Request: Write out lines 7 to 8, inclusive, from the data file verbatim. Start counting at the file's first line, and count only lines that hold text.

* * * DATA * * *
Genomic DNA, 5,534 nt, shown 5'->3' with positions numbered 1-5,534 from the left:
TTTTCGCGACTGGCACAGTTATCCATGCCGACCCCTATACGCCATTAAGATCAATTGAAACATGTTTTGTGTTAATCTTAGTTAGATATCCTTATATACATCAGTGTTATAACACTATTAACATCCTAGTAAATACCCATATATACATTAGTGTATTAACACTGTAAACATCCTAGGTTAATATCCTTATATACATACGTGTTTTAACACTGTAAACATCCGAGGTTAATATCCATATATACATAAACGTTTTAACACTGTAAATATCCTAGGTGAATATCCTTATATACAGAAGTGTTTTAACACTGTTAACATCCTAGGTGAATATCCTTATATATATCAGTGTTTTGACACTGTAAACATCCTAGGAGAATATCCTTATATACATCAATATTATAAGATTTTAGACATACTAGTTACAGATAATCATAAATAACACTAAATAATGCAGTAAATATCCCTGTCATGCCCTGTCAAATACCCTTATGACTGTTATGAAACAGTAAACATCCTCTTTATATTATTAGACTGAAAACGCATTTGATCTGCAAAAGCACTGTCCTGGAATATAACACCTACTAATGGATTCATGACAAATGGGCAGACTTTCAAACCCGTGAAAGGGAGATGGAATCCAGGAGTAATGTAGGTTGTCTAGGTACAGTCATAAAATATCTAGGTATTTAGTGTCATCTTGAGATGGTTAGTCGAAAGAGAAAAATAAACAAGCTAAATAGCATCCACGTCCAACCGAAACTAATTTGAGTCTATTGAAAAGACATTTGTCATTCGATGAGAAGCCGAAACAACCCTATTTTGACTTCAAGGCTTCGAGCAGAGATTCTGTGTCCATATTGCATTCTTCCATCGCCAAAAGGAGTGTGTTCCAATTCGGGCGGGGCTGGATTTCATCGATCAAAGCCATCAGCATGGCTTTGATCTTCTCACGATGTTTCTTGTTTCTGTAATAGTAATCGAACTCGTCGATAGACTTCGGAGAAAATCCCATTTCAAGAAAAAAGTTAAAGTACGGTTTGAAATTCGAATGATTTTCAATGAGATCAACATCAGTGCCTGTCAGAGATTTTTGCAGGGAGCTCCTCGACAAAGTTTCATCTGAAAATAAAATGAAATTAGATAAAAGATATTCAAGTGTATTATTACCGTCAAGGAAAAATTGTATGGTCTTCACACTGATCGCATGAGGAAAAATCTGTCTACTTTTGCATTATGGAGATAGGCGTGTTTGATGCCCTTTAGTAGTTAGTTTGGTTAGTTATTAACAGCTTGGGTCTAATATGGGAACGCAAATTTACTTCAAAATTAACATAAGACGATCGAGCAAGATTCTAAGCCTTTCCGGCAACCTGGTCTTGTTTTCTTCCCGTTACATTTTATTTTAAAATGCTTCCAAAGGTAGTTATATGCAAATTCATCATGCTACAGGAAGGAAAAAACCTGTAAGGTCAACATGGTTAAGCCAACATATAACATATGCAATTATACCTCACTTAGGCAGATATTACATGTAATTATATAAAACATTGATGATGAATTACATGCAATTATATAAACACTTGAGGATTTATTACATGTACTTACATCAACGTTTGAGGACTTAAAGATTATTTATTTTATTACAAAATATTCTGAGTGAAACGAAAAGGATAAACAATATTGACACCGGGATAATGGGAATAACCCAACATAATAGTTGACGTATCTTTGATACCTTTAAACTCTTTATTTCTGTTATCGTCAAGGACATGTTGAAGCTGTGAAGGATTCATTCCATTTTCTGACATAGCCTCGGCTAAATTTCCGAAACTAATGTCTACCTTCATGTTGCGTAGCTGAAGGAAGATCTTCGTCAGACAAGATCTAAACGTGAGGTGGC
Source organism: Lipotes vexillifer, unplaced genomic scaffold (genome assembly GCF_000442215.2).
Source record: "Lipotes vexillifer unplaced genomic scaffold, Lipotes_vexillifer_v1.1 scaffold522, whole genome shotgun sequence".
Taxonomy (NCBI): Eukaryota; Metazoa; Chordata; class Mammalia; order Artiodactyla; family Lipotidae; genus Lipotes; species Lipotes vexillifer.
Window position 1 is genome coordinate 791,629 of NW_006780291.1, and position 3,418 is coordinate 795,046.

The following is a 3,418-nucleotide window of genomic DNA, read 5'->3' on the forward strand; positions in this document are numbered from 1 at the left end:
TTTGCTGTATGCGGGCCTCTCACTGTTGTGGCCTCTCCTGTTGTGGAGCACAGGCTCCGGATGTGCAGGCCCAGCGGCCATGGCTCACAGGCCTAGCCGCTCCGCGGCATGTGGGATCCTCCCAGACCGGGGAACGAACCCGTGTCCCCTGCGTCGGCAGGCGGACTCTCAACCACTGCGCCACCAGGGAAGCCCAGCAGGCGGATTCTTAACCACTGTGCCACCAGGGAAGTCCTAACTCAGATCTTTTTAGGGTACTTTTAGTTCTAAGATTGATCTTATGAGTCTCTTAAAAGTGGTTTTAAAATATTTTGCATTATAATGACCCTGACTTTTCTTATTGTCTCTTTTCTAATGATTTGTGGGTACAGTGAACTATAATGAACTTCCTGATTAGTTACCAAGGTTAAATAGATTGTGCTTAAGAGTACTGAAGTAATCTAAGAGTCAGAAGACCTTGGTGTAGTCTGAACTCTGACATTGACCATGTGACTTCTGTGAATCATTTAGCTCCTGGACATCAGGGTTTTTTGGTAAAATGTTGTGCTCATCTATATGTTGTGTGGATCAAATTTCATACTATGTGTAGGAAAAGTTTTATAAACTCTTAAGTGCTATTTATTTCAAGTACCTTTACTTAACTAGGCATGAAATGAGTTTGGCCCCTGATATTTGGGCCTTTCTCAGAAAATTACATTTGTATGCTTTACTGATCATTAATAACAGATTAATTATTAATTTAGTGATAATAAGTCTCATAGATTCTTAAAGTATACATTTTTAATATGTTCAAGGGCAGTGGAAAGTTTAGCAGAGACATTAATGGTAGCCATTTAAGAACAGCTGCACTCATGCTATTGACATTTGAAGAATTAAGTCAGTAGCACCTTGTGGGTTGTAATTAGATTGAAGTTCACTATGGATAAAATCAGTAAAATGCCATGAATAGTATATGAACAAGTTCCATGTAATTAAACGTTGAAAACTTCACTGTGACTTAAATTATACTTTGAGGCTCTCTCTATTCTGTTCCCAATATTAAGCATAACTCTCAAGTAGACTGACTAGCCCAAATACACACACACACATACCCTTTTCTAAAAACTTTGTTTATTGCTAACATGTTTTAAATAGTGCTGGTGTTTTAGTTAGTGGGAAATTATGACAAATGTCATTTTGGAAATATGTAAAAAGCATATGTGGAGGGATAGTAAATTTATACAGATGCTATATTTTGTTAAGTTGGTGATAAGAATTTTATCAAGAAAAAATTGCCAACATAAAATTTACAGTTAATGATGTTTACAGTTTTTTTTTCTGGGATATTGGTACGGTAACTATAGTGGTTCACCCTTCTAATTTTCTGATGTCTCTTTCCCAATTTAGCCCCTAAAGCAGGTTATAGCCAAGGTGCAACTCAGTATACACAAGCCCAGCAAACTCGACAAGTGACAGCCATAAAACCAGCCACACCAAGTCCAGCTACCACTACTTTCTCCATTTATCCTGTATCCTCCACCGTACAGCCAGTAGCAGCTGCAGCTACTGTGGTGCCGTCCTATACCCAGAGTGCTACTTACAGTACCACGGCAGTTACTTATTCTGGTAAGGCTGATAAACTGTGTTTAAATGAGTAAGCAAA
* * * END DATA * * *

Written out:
The following is a 3,418-nucleotide window of genomic DNA, read 5'->3' on the forward strand; positions in this document are numbered from 1 at the left end:
TTTGCTGTATGCGGGCCTCTCACTGTTGTGGCCTCTCCTGTTGTGGAGCACAGGCTCCGGATGTGCAGGCCCAGCGGCCATGGCTCACAGGCCTAGCCGCTCCGCGGCATGTGGGATCCTCCCAGACCGGGGAACGAACCCGTGTCCCCTGCGTCGGCAGGCGGACTCTCAACCACTGCGCCACCAGGGAAGCCCAGCAGGCGGATTCTTAACCACTGTGCCACCAGGGAAGTCCTAACTCAGATCTTTTTAGGGTACTTTTAGTTCTAAGATTGATCTTATGAGTCTCTTAAAAGTGGTTTTAAAATATTTTGCATTATAATGACCCTGACTTTTCTTATTGTCTCTTTTCTAATGATTTGTGGGTACAGTGAACTATAATGAACTTCCTGATTAGTTACCAAGGTTAAATAGATTGTGCTTAAGAGTACTGAAGTAATCTAAGAGTCAGAAGACCTTGGTGTAGTCTGAACTCTGACATTGACCATGTGACTTCTGTGAATCATTTAGCTCCTGGACATCAGGGTTTTTTGGTAAAATGTTGTGCTCATCTATATGTTGTGTGGATCAAATTTCATACTATGTGTAGGAAAAGTTTTATAAACTCTTAAGTGCTATTTATTTCAAGTACCTTTACTTAACTAGGCATGAAATGAGTTTGGCCCCTGATATTTGGGCCTTTCTCAGAAAATTACATTTGTATGCTTTACTGATCATTAATAACAGATTAATTATTAATTTAGTGATAATAAGTCTCATAGATTCTTAAAGTATACATTTTTAATATGTTCAAGGGCAGTGGAAAGTTTAGCAGAGACATTAATGGTAGCCATTTAAGAACAGCTGCACTCATGCTATTGACATTTGAAGAATTAAGTCAGTAGCACCTTGTGGGTTGTAATTAGATTGAAGTTCACTATGGATAAAATCAGTAAAATGCCATGAATAGTATATGAACAAGTTCCATGTAATTAAACGTTGAAAACTTCACTGTGACTTAAATTATACTTTGAGGCTCTCTCTATTCTGTTCCCAATATTAAGCATAACTCTCAAGTAGACTGACTAGCCCAAATACACACACACACATACCCTTTTCTAAAAACTTTGTTTATTGCTAACATGTTTTAAATAGTGCTGGTGTTTTAGTTAGTGGGAAATTATGACAAATGTCATTTTGGAAATATGTAAAAAGCATATGTGGAGGGATAGTAAATTTATACAGATGCTATATTTTGTTAAGTTGGTGATAAGAATTTTATCAAGAAAAAATTGCCAACATAAAATTTACAGTTAATGATGTTTACAGTTTTTTTTTCTGGGATATTGGTACGGTAACTATAGTGGTTCACCCTTCTAATTTTCTGATGTCTCTTTCCCAATTTAGCCCCTAAAGCAGGTTATAGCCAAGGTGCAACTCAGTATACACAAGCCCAGCAAACTCGACAAGTGACAGCCATAAAACCAGCCACACCAAGTCCAGCTACCACTACTTTCTCCATTTATCCTGTATCCTCCACCGTACAGCCAGTAGCAGCTGCAGCTACTGTGGTGCCGTCCTATACCCAGAGTGCTACTTACAGTACCACGGCAGTTACTTATTCTGGTAAGGCTGATAAACTGTGTTTAAATGAGTAAGCAAA